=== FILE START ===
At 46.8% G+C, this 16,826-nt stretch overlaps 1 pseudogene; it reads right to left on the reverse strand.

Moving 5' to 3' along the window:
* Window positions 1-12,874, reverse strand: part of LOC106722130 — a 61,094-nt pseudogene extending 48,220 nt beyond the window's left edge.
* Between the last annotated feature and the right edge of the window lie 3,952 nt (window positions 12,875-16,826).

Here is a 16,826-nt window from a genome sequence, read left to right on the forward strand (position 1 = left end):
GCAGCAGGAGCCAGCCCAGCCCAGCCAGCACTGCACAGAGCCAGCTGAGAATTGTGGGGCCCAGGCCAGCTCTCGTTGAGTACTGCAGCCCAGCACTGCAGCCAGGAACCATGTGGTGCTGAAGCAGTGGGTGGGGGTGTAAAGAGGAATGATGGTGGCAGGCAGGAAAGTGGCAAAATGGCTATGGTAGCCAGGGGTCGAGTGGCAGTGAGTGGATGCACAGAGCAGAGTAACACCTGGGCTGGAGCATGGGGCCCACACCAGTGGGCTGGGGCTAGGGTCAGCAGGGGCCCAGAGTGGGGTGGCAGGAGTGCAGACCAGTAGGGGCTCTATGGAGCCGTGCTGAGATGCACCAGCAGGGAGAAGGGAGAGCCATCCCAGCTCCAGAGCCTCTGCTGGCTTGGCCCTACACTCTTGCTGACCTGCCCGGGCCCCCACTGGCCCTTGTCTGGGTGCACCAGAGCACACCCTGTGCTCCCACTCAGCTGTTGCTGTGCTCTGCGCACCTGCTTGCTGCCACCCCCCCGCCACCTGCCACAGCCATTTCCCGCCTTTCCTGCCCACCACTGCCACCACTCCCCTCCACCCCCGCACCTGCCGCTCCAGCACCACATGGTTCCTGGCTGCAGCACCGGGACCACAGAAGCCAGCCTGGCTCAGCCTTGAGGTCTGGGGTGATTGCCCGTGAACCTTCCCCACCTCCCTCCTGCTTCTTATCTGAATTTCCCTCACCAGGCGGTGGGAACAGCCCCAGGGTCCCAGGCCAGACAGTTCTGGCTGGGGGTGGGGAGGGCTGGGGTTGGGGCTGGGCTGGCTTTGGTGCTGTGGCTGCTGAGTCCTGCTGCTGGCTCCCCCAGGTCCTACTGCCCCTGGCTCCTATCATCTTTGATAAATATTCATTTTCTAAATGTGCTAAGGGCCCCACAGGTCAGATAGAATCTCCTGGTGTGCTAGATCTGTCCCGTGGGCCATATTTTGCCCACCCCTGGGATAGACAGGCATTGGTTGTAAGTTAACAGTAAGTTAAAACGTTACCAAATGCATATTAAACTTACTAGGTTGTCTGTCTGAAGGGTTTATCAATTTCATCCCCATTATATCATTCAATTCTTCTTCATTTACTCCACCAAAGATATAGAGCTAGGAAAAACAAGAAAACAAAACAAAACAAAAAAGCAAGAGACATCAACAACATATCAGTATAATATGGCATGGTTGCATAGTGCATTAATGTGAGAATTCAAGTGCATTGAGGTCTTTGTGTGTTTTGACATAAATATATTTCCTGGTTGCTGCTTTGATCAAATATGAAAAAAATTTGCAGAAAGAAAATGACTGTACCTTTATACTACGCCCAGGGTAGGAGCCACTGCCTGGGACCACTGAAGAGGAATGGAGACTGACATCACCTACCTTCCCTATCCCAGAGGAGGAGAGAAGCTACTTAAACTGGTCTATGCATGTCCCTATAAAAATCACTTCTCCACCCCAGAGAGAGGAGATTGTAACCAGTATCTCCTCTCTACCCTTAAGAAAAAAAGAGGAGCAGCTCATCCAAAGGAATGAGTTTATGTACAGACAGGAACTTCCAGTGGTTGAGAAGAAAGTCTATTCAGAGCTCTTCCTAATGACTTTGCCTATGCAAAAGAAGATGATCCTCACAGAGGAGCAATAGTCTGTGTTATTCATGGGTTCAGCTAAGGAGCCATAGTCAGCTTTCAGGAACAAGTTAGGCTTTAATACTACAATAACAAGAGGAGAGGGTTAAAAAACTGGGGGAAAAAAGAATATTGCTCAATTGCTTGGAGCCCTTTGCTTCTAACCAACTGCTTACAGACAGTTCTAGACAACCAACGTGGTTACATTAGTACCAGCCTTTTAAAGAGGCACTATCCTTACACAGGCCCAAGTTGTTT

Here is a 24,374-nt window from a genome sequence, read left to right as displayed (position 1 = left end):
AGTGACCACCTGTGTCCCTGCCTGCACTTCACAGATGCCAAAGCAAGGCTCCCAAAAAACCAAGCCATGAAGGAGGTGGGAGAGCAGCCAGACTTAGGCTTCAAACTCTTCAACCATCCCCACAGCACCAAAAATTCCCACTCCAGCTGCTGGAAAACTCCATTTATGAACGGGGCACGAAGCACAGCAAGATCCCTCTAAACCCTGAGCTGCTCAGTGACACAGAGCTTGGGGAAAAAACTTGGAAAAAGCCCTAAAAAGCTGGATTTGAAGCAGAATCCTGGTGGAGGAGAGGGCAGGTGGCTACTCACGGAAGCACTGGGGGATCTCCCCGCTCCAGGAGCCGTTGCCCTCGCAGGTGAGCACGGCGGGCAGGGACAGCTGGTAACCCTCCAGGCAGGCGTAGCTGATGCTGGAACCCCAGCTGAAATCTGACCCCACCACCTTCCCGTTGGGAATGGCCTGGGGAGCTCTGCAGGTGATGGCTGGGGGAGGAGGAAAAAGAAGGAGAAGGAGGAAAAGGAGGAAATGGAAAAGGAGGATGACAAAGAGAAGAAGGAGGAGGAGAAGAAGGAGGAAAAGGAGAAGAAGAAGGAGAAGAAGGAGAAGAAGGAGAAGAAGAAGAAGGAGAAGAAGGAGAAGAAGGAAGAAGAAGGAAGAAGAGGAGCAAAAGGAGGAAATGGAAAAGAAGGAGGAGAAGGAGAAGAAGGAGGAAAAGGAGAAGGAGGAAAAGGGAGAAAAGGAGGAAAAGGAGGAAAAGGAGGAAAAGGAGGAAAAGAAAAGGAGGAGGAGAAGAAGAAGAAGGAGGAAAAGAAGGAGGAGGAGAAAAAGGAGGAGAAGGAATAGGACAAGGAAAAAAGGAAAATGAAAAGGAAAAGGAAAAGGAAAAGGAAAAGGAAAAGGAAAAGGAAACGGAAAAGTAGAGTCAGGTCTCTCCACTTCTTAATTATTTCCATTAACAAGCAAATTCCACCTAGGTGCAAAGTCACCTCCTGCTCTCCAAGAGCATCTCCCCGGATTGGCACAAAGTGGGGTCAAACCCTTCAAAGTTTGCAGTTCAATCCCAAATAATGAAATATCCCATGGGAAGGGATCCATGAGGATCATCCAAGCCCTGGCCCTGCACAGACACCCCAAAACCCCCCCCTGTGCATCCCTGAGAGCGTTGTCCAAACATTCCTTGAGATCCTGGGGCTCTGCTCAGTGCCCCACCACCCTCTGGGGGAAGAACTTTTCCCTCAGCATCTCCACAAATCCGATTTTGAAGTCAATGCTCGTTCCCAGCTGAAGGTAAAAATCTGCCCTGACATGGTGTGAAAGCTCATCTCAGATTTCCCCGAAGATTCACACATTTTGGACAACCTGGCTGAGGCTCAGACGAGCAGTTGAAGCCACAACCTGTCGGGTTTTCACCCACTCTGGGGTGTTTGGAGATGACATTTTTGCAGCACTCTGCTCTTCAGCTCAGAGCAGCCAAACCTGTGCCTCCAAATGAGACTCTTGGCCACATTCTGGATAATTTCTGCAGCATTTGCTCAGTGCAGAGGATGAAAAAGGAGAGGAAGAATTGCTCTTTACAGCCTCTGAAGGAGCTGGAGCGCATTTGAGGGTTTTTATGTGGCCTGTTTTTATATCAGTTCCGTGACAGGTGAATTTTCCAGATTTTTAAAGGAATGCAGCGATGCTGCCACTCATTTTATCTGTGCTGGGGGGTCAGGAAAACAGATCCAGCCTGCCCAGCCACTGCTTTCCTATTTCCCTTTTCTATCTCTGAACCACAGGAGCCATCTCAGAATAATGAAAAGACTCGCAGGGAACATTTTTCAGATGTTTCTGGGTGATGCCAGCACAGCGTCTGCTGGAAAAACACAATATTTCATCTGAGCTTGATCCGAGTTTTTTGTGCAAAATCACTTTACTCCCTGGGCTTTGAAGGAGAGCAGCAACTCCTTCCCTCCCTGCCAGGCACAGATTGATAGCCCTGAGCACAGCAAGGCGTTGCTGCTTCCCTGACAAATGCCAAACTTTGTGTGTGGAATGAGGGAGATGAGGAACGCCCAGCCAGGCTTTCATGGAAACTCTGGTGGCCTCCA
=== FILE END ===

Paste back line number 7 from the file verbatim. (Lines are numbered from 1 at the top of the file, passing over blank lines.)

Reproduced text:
Here is a 24,374-nt window from a genome sequence, read left to right as displayed (position 1 = left end):